We may well get “net neutrality” in 2010, but that may not answer all of the questions everyone already has about the issue. The Internet/broadband era created a different framework for services than that envisioned by regulators, even those involved in the Telecom Act of 1996.
The Internet is essentially an open pipe, and so carrying it effectively creates an open network. This collides in a somewhat philosophical way with a stated FCC principle that Internet services are information services and don’t require sharing. The FCC’s intent was to immunize the broadband infrastructure being deployed from unbundling, however, and not to create a kind of semi-walled Internet. Some of the potential confusion was addressed by the FCC’s net neutrality principles in 2005, and many (including most in the FCC) see the new regulations as simply codifying what were originally informal principles.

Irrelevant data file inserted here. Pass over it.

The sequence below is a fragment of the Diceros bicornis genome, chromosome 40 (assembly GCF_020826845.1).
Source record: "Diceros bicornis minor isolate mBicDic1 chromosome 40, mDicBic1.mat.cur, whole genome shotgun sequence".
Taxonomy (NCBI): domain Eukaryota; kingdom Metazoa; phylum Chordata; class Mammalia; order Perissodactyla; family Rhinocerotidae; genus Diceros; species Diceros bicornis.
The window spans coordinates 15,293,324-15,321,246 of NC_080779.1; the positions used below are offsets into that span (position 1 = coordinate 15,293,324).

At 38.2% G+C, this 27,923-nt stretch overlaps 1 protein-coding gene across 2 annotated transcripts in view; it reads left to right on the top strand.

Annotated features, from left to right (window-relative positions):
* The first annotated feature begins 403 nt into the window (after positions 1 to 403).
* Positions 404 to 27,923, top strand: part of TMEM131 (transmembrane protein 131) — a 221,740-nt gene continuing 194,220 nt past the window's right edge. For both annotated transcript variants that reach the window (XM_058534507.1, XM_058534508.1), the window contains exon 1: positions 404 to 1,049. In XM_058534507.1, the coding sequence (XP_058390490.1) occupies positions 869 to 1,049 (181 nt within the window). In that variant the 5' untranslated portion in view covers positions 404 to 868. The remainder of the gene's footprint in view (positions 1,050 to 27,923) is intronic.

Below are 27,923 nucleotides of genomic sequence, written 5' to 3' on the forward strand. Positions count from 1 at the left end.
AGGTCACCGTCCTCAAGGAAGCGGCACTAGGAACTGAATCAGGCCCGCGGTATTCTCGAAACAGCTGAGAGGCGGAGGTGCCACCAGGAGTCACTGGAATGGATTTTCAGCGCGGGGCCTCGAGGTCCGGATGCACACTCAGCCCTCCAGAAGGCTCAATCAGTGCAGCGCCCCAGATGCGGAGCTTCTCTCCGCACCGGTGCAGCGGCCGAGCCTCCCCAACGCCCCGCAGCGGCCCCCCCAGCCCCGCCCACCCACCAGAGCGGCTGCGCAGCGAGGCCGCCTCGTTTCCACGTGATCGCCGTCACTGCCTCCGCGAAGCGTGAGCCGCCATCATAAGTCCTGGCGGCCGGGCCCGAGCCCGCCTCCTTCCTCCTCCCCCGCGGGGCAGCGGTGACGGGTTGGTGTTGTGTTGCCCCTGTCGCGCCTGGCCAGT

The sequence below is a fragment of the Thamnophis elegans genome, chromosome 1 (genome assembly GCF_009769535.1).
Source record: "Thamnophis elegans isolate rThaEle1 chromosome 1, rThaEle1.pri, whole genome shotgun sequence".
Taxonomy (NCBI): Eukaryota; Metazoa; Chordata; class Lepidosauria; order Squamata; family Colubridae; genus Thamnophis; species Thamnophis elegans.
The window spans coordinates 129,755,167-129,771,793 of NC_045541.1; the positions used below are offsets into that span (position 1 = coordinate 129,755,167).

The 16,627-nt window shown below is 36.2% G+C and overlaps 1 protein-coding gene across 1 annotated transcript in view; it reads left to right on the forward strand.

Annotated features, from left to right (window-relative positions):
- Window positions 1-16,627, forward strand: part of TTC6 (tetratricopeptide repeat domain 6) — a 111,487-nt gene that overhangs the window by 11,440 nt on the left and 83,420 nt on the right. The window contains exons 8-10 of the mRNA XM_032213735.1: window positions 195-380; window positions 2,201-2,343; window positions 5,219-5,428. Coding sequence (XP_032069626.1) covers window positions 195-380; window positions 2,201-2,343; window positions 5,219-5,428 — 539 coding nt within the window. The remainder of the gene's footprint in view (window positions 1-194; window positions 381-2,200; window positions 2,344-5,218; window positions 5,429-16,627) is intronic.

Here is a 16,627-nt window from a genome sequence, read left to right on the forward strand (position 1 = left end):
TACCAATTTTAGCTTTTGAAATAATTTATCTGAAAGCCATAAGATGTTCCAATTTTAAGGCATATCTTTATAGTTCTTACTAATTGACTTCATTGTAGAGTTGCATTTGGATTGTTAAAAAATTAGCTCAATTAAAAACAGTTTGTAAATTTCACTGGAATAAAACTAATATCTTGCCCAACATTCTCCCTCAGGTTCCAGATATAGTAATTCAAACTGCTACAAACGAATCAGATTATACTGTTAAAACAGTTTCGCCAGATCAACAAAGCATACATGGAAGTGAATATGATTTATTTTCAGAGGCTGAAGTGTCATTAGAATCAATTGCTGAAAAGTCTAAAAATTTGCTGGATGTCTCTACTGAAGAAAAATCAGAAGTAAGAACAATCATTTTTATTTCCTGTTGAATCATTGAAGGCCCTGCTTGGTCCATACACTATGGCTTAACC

The big kicker, as we’ve said, is that the FCC is looking at whether operators might dodge the notion of net neutrality in traffic handling with parallel services based on IP but not part of the Internet. IPTV is such a service in many geographies. The FCC could decide that these adjacent IP services need regulation. It could simply say that parallel services aren’t the Internet and aren’t covered by the Internet broadband ruling, thus opening another round of regulation for the services alone. In turn, that could decide that the infrastructure for those non-Internet services has to be shared. The list of possible outcomes is endless.
It’s not likely, in our view, that the FCC intends to be totally radical here; it knows that broadband investment is fragile. It is likely, we think, that there will be more protection against piggybacking premium handling on Internet service.